This Week in Leadership (Dec 6 - Dec 12)
Do leaders have a false sense of confidence over the Omicron variant? Plus, the new favorites in the C-Suite horse race.
Summer is prime vacation season, and even executives are willing to take a break—sort of. Nine of every 10 executives say they plan to take at least one week-long vacation this year, according to the 2017 version of Korn Ferry’s annual vacation survey. But out of the office does not mean out to lunch. Three-quarters of those surveyed say they connect to work at least once a day while on vacation, with 34% of them connecting several times a day.
Many executives say that being connected to work during vacation may just go with the job. “The higher up you are in an organization, the more likely you are to feel the pressure and the need to stay connected,” says Laura Balser, associate client partner for Korn Ferry Hay Group’s Executive Pay & Governance practice. But a boss who always responds to emails may not be setting a great example for the rest of the organization. Balser says there’s anecdotal evidence that colleagues and direct reports develop the impression that being unplugged on vacation is a bad career move. “It can be a create-your-own-monster situation, in which you feel as if you can’t let go of the office, so that you’re never really away,” Balser adds. “That attitude gets engrained in the organization, and others feel the pressure to respond.”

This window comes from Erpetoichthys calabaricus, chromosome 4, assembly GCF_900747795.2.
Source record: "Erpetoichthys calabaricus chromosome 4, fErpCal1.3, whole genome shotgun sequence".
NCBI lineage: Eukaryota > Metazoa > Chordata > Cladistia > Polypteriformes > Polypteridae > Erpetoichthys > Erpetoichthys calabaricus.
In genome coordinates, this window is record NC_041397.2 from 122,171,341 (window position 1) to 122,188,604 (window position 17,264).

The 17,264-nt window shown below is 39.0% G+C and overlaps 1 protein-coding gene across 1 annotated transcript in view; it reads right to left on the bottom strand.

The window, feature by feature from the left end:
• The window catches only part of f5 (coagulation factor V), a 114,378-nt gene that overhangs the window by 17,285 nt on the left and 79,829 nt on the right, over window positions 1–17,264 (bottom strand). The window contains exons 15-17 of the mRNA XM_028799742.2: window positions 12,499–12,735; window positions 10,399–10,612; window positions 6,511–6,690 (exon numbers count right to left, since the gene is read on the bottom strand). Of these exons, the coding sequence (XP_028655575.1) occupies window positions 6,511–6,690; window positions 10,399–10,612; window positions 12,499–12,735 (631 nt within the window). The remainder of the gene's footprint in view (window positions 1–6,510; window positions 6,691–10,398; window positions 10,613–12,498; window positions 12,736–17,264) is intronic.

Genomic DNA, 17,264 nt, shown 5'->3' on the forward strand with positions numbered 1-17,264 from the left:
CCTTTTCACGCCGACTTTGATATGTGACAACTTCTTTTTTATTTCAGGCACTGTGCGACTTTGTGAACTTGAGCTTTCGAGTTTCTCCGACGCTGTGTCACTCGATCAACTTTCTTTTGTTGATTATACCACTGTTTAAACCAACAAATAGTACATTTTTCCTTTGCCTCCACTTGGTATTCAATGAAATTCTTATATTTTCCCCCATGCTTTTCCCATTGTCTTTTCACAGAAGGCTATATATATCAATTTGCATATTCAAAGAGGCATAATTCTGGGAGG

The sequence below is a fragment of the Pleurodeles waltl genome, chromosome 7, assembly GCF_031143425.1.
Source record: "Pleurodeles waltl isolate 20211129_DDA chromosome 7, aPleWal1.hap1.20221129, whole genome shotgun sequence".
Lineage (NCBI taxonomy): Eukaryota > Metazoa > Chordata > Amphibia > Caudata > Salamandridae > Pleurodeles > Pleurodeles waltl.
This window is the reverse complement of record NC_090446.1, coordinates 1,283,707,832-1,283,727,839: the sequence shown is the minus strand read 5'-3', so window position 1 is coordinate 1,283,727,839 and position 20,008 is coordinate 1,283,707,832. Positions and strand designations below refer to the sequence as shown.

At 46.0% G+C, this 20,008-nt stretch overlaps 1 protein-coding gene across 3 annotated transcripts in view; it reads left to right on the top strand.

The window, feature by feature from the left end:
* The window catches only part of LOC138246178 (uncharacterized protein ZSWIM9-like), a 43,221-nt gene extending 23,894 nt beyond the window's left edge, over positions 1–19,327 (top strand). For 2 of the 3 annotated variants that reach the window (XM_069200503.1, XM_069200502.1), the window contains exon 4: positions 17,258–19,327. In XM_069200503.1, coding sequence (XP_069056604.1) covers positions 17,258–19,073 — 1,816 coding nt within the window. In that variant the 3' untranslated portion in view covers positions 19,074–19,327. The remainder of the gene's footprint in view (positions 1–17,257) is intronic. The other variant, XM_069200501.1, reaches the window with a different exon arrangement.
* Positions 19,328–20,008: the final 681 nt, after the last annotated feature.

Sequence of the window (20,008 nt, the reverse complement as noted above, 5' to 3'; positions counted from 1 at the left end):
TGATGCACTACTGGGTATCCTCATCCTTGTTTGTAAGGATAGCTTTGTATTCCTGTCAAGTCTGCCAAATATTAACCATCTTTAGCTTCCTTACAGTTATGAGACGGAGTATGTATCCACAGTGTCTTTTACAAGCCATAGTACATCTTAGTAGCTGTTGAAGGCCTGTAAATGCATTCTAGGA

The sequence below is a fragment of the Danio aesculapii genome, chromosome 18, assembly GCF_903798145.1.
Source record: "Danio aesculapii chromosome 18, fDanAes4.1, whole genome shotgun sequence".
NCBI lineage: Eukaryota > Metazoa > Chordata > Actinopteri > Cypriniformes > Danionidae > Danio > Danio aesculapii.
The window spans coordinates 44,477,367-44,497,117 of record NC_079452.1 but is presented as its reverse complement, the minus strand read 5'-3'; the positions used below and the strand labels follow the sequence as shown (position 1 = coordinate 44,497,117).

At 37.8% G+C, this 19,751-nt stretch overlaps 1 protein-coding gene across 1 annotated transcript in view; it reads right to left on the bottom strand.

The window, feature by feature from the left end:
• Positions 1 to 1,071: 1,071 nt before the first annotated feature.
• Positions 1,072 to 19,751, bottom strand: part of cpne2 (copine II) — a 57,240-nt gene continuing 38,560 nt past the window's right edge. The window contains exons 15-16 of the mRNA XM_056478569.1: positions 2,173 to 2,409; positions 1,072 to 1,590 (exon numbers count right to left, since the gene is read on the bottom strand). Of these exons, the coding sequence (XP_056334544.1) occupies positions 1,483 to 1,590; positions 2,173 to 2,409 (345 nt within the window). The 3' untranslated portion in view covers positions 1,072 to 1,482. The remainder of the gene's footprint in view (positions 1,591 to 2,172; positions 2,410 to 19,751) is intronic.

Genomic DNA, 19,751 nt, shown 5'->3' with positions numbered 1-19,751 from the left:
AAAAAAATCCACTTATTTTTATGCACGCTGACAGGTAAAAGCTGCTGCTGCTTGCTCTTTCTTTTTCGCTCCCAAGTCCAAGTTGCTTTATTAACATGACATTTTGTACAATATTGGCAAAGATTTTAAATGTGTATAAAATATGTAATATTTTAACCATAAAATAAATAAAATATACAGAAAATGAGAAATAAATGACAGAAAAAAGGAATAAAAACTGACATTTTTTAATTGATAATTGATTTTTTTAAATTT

Given that attitude, it’s no surprise that executives are leery of “take however much time off you want” vacation policies. Nearly three-quarters of executives say that, even if given an unlimited vacation policy, they would take the same amount of time they’re currently allotted. Indeed, many would take fewer days off because they worry that their boss or colleagues might think they aren’t working hard enough.
Then there’s the flip side of being unplugged, being out of the office but still always working. Sure, putting out work fires is a perfectly justifiable reason to send emails, even while relaxing on a farm in Tuscany. But 25% of the executives surveyed say they stay connected because they “enjoy it.” Responding to every email while on vacation may not send the right message, though. “For example, if people know that an executive is on vacation out of the country and is still responding to every email that isn’t urgent, they are going to wonder: ‘What are you doing?’” Balser says.
Executives need to balance the need to stay connected with an internal filter about which emails they really should respond to while they are away. This can be accomplished by delegating to others and having assistants screen emails, escalating only those issues that need to be addressed.
Being more discerning about which emails to respond to while on vacation may send a healthier message to peers and subordinates, but that might not be the only incentive: Half of the executives surveyed admitted to having had a disagreement with their spouse because of being too connected to work. Better work-life boundaries, it seems, allows vacation to establish other connections—with loved ones and friends, and not just the office.